With the exception of Tunisia, all revolutions either got stuck in atrocious civil wars or saw survivors of the ancien regimes assume power. 

A demonstrator in Algiers holds a sign reading 'Out with the system' (Reuters/File photo)
A demonstrator in Algiers holds a sign reading 'Out with the system' (Reuters/File photo)

The architect of this counterrevolution sat in Abu Dhabi: Crown Prince Mohammed bin Zayed al Nahyan (MbZ), the de facto ruler of the United Arab Emirates (UAE) and mastermind behind Little Sparta's rise as an assertive military power in the region.  

P​​​​​​lagued by regime insecurity paranoia, MbZ looked upon the emancipated civil society in the Arab world as a fundamental threat to national security – any victory for pluralistic, civilian rule in the region would be a defeat for the UAE’s model of military rule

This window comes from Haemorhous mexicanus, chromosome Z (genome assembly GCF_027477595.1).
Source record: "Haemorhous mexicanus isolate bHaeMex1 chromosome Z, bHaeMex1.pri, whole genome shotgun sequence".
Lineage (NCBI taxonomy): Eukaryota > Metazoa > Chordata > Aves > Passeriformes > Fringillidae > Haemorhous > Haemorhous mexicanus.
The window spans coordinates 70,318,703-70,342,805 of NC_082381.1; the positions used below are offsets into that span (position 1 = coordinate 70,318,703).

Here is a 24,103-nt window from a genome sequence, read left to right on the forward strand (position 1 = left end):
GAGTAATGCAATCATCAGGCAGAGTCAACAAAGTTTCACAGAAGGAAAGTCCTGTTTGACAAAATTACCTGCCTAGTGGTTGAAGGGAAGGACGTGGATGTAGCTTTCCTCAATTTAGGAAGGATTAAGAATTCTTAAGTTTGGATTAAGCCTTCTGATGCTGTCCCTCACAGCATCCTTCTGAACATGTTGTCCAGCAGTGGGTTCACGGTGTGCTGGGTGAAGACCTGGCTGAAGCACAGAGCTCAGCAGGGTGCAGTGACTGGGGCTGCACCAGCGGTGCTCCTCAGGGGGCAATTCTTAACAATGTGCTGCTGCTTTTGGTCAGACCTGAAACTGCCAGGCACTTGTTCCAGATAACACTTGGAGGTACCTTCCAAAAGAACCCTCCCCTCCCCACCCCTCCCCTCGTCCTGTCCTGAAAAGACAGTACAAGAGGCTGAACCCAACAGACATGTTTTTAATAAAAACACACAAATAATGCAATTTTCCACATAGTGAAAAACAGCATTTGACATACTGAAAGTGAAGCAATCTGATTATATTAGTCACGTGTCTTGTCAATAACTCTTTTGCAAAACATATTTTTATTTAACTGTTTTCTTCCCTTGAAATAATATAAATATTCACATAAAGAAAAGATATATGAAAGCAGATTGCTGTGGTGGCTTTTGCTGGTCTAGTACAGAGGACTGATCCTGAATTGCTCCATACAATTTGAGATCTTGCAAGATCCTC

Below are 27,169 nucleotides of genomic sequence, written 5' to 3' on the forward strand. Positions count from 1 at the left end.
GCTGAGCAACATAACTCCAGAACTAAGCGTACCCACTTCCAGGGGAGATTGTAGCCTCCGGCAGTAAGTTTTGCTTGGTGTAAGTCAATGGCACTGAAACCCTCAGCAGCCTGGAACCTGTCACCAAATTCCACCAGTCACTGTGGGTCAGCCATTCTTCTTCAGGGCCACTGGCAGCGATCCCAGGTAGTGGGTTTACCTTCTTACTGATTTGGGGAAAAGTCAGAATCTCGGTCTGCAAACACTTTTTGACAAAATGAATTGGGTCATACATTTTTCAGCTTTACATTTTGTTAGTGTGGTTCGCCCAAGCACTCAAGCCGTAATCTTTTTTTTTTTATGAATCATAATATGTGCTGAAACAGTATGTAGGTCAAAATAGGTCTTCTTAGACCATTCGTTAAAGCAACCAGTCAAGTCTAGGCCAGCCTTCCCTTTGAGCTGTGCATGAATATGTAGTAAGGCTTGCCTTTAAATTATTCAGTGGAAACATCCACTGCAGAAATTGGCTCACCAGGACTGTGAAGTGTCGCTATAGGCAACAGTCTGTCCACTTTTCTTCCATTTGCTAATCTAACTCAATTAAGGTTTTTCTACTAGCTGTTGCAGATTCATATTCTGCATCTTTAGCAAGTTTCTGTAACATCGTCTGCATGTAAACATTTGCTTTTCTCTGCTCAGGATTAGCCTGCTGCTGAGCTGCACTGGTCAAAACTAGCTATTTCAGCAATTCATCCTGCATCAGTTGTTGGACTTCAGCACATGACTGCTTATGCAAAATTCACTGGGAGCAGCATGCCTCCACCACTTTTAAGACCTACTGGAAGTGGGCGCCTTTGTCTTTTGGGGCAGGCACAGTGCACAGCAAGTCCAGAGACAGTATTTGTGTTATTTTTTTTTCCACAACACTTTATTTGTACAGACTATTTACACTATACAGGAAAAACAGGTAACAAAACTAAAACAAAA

Any victory for pluralistic, civilian rule in the region would be a defeat for the UAE’s model of military rule 

Abu Dhabi’s strategic narrative of "authoritarian stability" was built on the premise that socio-political pluralism leads to chaos under civilian rule.

This narrative was plugged into existing conservative fears in the West about a new socio-political status quo emerging that would bolster political Islam – the nemesis of neo-conservative Islamophobes the UAE has engaged with since 2014.

Egypt: A case study

The case study Abu Dhabi always presented was Egypt where the repressive clamp down on civil society following the military coup by President Abdel-Fattah el Sisi in 2013 was justified by a return to "order and stability" and the fight against "terrorism".

It made no mention of the fact that the UAE had played a strategic role in undermining civilian president Mohamed Morsi’s rule by creating a pretext the military could exploit.

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The same narrative has been propagated by the UAE in promoting the rise of Haftar in Libya since 2014.

The rogue former CIA operative had returned to Libya amid a time of post-revolutionary consolidation to oust the elected parliament and cleanse the country of "terrorism" – a label used indiscriminately against any form of political opposition to his ambition to consolidate military rule.